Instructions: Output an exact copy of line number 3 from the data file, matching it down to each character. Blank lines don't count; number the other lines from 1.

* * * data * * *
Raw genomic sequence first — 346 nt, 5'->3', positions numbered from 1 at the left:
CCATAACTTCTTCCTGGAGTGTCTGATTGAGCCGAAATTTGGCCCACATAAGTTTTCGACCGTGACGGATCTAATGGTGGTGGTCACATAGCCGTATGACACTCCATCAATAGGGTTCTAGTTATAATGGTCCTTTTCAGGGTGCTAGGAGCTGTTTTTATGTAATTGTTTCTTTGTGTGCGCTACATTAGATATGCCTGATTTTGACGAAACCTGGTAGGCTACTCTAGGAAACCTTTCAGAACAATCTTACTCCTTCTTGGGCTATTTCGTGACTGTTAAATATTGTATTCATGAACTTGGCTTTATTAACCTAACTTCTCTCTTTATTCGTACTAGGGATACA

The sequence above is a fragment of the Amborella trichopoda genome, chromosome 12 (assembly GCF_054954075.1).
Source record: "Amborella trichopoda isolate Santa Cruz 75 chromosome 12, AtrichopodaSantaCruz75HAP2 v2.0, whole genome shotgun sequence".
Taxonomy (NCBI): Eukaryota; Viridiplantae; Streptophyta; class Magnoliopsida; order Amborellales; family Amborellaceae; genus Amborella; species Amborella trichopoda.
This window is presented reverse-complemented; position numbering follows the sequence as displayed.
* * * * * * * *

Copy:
The sequence above is a fragment of the Amborella trichopoda genome, chromosome 12 (assembly GCF_054954075.1).